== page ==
For anyone who read and remembers my May message last year, this will sound familiar: Special Olympics was named the Top Disability Organization in the 2017 Harris Poll EquiTrend Study. As reported in the April 25th online edition of The NonProfit Times, the rankings are based on three simple questions: How well an individual knows the entity; what they think of it; and, whether they want to interact with it. The study classified nonprofits into categories, one of which is “disability.” Once again, Special Olympics ranked number 1. Most interesting and equally encouraging was the fact that Unified Sports® ranked 2nd in this category. For those of you not familiar with Unified Sports®, it is an inclusive Special Olympics program that unites Special Olympics athletes (individuals with intellectual disabilities) with unified teammates (individuals without intellectual disabilities) to form teams for training and competition. Click here for more information about the poll.
On the surface, the results provide positive news in which we can take pride. Yet every day – and I mean every day – I am driven to figure out how to get more athletes. Why do only 7,549 athletes (2016 year-end) participate from among the estimated 115,000 individuals with intellectual disabilities who live in Maryland? That’s only 6.5% of the eligible population. According to Statistic Brain, from research reported on in March 2017, 60% of youth ages 5-18 play sports outside of school. Special Olympics really doesn’t have extensive competition for providing organized sports opportunities for individuals with intellectual disabilities. While certainly not grounded the rigor of quality research, I do think it’s fair to conclude that the brand recognition of Special Olympics and Unified Sports® among the public at large does not translate into active participation in sport by people with intellectual disabilities. At least not in Maryland.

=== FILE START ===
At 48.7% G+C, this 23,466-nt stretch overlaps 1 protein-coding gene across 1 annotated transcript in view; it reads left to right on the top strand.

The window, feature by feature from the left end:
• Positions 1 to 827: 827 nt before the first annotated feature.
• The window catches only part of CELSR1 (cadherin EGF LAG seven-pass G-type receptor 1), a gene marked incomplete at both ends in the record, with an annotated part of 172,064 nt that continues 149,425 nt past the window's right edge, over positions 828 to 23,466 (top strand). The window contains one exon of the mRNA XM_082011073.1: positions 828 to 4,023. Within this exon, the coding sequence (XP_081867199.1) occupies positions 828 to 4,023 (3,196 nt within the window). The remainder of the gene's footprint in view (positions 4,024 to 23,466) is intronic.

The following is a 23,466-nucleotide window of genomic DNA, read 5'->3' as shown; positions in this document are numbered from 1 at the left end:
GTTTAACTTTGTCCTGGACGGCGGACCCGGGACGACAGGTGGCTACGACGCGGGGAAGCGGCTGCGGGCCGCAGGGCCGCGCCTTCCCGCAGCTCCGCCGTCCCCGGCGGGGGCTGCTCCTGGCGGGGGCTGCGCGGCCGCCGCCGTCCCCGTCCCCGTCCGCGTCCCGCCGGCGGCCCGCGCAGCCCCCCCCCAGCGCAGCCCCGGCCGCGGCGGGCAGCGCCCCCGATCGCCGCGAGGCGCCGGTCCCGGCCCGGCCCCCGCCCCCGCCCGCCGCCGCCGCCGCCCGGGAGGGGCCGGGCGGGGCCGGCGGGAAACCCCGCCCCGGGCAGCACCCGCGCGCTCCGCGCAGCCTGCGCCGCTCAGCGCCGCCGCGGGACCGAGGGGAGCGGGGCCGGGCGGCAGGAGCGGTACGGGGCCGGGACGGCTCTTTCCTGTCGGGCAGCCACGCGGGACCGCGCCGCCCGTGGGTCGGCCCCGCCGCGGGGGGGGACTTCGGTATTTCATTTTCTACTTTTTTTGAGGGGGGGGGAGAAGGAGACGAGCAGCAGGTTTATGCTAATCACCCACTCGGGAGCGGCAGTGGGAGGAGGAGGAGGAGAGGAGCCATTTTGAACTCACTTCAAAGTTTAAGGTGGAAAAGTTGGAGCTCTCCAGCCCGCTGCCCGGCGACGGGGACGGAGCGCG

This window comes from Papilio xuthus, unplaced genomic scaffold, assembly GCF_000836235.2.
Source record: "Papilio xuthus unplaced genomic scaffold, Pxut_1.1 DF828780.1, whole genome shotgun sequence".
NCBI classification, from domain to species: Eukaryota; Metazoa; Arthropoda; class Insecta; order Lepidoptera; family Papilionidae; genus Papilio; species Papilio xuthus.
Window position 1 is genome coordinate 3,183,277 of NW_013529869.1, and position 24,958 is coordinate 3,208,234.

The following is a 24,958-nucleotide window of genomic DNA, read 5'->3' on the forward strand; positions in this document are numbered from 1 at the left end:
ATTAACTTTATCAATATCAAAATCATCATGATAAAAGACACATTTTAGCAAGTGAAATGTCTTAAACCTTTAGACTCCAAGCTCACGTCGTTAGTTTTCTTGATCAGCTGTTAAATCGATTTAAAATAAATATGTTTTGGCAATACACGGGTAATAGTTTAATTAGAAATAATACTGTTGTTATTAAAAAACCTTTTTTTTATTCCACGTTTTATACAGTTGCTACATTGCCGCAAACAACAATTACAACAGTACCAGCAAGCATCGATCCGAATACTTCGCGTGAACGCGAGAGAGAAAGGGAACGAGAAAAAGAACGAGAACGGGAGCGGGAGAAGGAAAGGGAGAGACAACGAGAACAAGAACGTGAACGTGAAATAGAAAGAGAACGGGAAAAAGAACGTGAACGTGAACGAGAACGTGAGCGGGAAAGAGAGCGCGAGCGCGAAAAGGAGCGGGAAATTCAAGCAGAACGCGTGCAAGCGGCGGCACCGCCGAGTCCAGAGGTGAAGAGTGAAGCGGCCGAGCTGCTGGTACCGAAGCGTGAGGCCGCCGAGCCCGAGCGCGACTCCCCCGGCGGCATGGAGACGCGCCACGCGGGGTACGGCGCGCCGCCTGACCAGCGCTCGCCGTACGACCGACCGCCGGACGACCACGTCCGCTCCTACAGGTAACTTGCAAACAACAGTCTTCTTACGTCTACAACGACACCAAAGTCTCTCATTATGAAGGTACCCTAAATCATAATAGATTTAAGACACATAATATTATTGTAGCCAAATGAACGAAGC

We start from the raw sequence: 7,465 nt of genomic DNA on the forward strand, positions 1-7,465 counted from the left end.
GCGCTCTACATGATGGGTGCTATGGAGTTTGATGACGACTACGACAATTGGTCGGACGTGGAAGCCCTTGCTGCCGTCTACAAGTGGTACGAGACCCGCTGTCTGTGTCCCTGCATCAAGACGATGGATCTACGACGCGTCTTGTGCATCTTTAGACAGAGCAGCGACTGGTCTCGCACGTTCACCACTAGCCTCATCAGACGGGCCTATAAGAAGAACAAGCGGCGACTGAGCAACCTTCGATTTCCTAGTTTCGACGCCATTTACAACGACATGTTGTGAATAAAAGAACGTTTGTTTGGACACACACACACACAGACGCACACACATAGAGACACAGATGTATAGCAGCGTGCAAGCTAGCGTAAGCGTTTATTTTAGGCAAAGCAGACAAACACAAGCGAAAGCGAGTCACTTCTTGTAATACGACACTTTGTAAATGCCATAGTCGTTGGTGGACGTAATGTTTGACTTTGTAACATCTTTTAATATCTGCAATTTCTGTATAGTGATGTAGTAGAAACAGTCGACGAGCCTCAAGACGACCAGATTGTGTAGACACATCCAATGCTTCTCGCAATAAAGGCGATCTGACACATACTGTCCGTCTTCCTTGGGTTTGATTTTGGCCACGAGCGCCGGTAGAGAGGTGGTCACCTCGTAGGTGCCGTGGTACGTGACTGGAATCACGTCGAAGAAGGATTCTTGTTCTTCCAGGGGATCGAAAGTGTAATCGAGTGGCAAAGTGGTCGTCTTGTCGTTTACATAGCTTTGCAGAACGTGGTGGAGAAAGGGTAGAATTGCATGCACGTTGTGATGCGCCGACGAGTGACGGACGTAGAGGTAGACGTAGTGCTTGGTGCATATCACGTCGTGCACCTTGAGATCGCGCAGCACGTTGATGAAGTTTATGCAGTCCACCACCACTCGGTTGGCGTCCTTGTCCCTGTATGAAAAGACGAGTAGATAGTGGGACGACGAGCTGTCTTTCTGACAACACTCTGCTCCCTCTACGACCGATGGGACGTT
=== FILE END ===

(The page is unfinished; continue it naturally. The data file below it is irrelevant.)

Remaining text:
So what are we doing to recruit more athletes? For starters, we established a growth goal to have 20,000 active athletes participating by 2025. Our staff continues to work with our Area Program leadership volunteers who run the program in communities across the state and our Board of Directors to draft a strategic plan to guide our efforts.
According to the Harris Poll, “…brands create powerful connections with consumers. The stronger the brand, the greater the bond.” Based on the poll, our focus need not be so much on building our existing Special Olympics brand as much as it is helping people fully understand what the brand means. We also need to learn from the increased brand recognition of Unified Sports® in our efforts to educate the general public and our future athletes about the scope of our Program in Maryland.
Here in Maryland in 2016, our Interscholastic Unified Sports® program continued to thrive with over 2,200 Special Olympics athletes teaming up with over 3,100 student athlete unified teammates to compete in tennis, bocce (indoor/outdoor), strength & conditioning and track & field. So 29% of our participation comes from athletes who train and compete in organized high school Unified Sports® programs. Let’s consider why that works. Athletes and teammates are a captive audience who go to school together. The schools that they attend have the available and accessible facilities. Coaches typically are already in the building. The schools can organize transportation for matches and meets. Post-event transportation may be the biggest obstacle, but essentially the program is brought to the athletes.